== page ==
Skip to main content


Editor’s Note, September/October 1999

The Island of Mannahatta

By Mary Lou Beatty | HUMANITIES, September/October 1999 | Volume 20, Number 5

In the 1600s, the place was known as "mannahatta," an Indian word for "island of ills" or "place of general inebriation." It was a narrow and not-too-long strip of land where two rivers converged on a harbor. Voyagers from the Dutch West India Company landed there in 1624 and began building cabins and a fort and a counting house. It was the beginning of what would become New York City.

"Other settlements soon sprang up around the harbor," we are told, "including the village of Breuckelen, named for a town back in Holland, and up along the East River, a sprawling plantation, owned by a Danish farmer, Jonas Bronck. It was soon known simply as 'the Broncks.'"

How the small Dutch outpost grew into a world-class city is traced in a documentary airing this fall, produced by Ric Burns and supported by NEH. The narrative recounts how the Dutch eventually lost out in the free-for-all trade in the Atlantic, and how new European landlords arrived and gave it a new name, "York" for the English royal house.

In the twelve- hour film we meet the heroes and charlatans and visionaries who have populated the city's history. Among them we encounter the New Yorker who was the richest of them all—J. P. Morgan, financier of railroads, creator of conglomerates, connoisseur of art and of women. Jean Strouse, who has written a biography of Morgan, talks about his complexities with NEH Chairman William R. Ferris. Was Morgan a robber baron or do-gooder? At one point, Strouse points out, he saved the American economy from bankruptcy only to find much of the nation appalled rather than grateful.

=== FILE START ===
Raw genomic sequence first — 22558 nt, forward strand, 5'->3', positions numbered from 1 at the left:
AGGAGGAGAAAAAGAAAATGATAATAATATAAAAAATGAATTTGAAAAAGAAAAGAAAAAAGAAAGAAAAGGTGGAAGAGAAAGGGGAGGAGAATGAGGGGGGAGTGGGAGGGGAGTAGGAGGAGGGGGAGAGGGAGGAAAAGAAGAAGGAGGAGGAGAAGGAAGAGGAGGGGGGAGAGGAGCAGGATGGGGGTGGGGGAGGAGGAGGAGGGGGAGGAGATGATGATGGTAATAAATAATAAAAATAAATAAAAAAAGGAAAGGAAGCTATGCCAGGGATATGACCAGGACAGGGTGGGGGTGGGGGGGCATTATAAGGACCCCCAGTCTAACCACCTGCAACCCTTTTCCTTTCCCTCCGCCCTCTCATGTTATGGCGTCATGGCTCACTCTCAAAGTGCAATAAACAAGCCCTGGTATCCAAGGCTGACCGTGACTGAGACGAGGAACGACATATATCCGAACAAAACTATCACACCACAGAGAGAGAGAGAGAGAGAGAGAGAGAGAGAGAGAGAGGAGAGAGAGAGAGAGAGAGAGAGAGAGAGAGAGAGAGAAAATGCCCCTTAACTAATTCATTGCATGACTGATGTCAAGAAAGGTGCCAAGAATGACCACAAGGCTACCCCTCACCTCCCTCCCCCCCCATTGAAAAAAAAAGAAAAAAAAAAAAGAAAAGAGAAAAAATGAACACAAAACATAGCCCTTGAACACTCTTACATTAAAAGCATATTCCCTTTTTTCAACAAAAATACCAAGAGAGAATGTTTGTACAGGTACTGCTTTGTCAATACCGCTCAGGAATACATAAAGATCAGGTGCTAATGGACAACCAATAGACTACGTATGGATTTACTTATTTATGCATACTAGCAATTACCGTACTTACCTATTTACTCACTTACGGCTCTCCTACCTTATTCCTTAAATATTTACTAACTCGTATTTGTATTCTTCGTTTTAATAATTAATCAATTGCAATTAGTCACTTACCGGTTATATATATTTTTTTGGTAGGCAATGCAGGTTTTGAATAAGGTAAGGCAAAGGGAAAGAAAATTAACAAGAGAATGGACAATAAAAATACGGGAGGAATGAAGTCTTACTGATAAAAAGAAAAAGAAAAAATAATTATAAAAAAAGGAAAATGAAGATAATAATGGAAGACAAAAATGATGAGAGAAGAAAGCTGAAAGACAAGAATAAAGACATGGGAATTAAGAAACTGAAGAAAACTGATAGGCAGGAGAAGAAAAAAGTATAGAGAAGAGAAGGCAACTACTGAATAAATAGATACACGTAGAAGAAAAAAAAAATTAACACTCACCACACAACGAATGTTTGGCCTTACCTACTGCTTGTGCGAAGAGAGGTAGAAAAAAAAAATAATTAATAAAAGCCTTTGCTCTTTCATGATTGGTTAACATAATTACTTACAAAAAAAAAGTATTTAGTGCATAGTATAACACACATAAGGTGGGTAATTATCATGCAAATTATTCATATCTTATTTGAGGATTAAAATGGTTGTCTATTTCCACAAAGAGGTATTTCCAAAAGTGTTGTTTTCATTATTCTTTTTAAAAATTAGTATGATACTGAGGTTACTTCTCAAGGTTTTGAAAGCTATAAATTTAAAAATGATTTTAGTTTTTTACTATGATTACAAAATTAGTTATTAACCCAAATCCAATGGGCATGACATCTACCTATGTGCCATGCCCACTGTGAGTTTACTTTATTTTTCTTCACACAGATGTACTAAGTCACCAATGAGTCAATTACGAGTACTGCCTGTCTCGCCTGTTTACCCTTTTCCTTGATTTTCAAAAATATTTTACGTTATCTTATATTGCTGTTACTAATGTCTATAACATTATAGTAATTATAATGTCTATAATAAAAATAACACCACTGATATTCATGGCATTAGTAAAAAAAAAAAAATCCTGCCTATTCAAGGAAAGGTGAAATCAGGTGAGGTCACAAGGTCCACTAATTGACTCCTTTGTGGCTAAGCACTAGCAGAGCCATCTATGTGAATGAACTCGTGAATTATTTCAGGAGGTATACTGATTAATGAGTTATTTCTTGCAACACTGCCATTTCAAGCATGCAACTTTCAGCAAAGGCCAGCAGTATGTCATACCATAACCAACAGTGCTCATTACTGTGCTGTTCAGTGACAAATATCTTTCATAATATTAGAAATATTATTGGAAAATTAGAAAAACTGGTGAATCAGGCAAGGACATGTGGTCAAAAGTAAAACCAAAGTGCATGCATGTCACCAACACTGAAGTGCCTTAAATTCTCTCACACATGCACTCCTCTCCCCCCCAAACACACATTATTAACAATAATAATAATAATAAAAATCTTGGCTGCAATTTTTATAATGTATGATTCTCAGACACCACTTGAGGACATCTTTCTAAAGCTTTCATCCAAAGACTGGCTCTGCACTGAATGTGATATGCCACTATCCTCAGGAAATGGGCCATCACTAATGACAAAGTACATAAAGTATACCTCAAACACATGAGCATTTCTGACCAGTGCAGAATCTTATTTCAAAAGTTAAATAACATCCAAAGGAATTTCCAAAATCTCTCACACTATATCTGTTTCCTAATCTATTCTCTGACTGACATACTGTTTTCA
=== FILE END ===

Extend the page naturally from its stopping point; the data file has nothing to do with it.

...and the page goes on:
Morgan, like his contemporary Henry James, drew his cultural compass from Europe. Its treasures filled his house on Fifth Avenue; he gave Old Masters to the new Metropolitan Museum of Art. If he and James were exemplars of a gilded age, in other quarters a distinctly American attitude was developing: the voices of Mark Twain, of Jack London, of Theodore Dreiser. On Broadway, a young rehearsal pianist was about to wrest the musical theater away from Vienna and the operetta. His name was Jerome Kern. He wrote seven hundred songs and inspired another generation of songwriters: At one point George Gershwin was his rehearsal pianist. Kern gave Broadway Sunny and Sally and Show Boat, Kern and then rode the wave of popularity to Hollywood to write song and dance on the screen.

Kern left behind a New York that was losing its bubble, where times were growing harder. We get a glimpse of that New York in a new NEH-supported exhibition. It contains seldom-seen photographic work by the painter Ben Shahn. The images linger over the 1930s and kids at play, immigrants at work, radicals waving placards. Although we are told that the photographs were separate from his paintings, some tantalizing similarities can be found.

And last, we look back at a time ten years ago: the fall of the wall between the two Germanys. Forty years of isolation was ending, and the cracks in the wall were fissuring through the rest of the Soviet world. Secrets began coming to light. We read about the scramble in the U.S.S.R. to match the U.S. atomic bomb effort, and the feat of a scientist named Igor Kurchatov. Historian Loren Graham considers whether scientists are finding work more difficult in Russia's present economic chaos than they did under the terrorism of Stalin.